Have you ever driven past an apple orchard when it is in full bloom?  Not only is it pretty and serene, it smells fresh and flowery.  In the fall, when the apples are weighing the branches down, begging to be picked, you can once again enjoy the scent, but this time it makes your mouth water because you can almost taste the fresh warm applesauce or feel the juice running down your chin after a crunchy bite.

When I was young, we would get a peck of apples, wash them, cut them in quarters and put them, just like that, in a pot to cook.  Not much water was added, just enough so the apples didn’t burn.  Once they were cooked to the mushy stage, we would put ladles full in a cone shape colander then use a wooden thing that looked like a one handled rolling-pin with a blunt end (I don’t know its name) to force the sauce into another pot before we canned or froze it.  This process removed all the skins, seeds and stems.  The result was a pretty pink applesauce.  No preservatives, maybe a tiny bit of sugar. It sure tasted good when we ate it warm while looking out at snow drifts.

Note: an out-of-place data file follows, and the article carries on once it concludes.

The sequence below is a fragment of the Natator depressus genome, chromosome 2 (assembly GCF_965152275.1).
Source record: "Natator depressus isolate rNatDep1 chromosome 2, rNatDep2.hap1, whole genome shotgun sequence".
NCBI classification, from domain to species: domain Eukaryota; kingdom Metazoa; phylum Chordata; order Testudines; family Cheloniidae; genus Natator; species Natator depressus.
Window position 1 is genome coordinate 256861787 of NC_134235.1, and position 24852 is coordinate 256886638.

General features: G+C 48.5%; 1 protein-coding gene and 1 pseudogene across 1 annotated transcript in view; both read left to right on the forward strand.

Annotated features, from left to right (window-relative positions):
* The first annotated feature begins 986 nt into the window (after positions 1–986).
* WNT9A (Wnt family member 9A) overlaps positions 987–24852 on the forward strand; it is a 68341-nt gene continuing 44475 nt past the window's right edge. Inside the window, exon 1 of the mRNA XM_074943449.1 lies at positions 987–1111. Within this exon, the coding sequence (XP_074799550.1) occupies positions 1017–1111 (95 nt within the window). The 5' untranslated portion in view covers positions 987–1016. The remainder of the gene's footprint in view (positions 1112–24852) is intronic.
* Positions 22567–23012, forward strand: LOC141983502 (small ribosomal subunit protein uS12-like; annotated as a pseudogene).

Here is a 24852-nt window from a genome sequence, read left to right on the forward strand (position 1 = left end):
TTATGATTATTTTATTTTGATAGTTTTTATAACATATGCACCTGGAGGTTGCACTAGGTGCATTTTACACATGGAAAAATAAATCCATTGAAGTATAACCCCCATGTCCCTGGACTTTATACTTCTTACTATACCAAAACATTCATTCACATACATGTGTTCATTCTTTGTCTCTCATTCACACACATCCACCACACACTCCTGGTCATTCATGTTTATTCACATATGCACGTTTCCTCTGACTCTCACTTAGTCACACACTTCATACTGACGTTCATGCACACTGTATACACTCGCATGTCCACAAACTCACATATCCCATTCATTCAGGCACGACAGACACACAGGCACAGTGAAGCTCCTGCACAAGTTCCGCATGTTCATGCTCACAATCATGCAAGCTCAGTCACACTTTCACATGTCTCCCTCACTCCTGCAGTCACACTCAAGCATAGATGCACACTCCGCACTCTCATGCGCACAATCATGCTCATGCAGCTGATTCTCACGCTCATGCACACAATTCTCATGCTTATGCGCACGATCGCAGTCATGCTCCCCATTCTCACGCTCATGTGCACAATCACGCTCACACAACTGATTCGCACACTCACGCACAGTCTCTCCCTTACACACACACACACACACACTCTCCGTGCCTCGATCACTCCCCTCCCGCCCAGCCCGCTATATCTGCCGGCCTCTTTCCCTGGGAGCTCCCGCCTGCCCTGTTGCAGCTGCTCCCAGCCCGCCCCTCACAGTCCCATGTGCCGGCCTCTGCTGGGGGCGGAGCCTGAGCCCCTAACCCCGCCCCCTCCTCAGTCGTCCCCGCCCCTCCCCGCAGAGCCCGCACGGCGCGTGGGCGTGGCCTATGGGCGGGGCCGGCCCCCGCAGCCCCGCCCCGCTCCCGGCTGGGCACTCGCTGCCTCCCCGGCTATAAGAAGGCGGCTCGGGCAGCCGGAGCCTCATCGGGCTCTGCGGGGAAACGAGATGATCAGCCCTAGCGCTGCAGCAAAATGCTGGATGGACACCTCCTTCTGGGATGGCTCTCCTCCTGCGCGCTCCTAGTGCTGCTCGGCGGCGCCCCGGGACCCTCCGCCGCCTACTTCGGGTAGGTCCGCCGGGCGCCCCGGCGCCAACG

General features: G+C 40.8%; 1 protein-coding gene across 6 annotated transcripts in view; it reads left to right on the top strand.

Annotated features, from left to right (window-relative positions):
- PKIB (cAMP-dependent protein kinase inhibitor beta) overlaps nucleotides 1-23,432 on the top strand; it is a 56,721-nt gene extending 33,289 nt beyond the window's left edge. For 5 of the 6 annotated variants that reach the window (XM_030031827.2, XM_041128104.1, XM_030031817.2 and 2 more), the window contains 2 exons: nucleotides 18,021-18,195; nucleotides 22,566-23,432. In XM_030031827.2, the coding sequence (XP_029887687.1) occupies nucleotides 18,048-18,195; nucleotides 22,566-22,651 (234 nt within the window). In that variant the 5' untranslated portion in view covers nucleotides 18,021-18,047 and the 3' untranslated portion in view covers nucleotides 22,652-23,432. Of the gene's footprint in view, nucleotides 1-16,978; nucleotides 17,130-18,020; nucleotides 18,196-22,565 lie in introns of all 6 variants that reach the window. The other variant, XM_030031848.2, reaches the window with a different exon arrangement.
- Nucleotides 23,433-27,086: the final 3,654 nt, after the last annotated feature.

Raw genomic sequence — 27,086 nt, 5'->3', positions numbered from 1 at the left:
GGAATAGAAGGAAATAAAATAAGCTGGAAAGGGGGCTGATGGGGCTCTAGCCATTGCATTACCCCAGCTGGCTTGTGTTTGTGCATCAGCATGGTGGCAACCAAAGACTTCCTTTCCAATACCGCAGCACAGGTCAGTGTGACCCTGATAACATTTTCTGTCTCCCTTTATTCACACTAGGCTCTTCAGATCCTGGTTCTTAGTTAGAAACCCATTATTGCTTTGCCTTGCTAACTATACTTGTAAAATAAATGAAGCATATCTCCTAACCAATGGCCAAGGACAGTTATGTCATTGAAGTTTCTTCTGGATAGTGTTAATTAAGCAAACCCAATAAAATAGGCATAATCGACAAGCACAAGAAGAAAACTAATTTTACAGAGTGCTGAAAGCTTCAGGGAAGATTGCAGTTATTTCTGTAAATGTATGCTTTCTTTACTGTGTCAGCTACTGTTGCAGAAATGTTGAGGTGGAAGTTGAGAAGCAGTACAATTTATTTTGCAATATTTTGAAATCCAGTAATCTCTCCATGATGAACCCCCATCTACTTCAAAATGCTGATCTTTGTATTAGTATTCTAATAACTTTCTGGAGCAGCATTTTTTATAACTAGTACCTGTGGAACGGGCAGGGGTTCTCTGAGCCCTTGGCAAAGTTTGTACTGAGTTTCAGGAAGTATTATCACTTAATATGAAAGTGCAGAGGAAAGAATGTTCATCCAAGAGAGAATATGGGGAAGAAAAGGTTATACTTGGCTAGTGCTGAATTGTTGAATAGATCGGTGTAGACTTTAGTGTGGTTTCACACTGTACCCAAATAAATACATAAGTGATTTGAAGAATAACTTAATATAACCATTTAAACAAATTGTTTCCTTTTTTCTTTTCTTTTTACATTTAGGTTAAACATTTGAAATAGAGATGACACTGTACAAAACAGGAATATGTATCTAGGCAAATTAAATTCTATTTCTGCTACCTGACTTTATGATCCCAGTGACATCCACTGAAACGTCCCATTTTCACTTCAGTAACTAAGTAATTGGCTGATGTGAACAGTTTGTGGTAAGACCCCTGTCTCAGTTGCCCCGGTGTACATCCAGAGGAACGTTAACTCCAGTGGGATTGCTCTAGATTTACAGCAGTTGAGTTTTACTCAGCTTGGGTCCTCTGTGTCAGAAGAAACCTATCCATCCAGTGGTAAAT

I have had the good fortune to live near Lake Ontario in New York state and in Washington state along the Columbia Gorge where apple orchards are plentiful.  It’s fun to drive past the orchards when the apples are ripe to see the green Granny Smiths, the reds of all types, and the Yellow Delicious. Stopping at a road side stand to buy apples is a must.

In Fort Wayne, Indiana in Johnny Appleseed Park there is a grave marking the spot where the legendary sower of apple seeds rests. He was born John Chapman on September 26, 1774, in Leominster, Massachusetts.  He  was a unique man whose appearance was as interesting as his mission.  He traveled, mostly barefoot, from Pennsylvania to Wisconsin, planting apple trees, taking care of sick orchards, and doing kind acts for people along the way.  When I was in grade school we learned about this man at this time of year.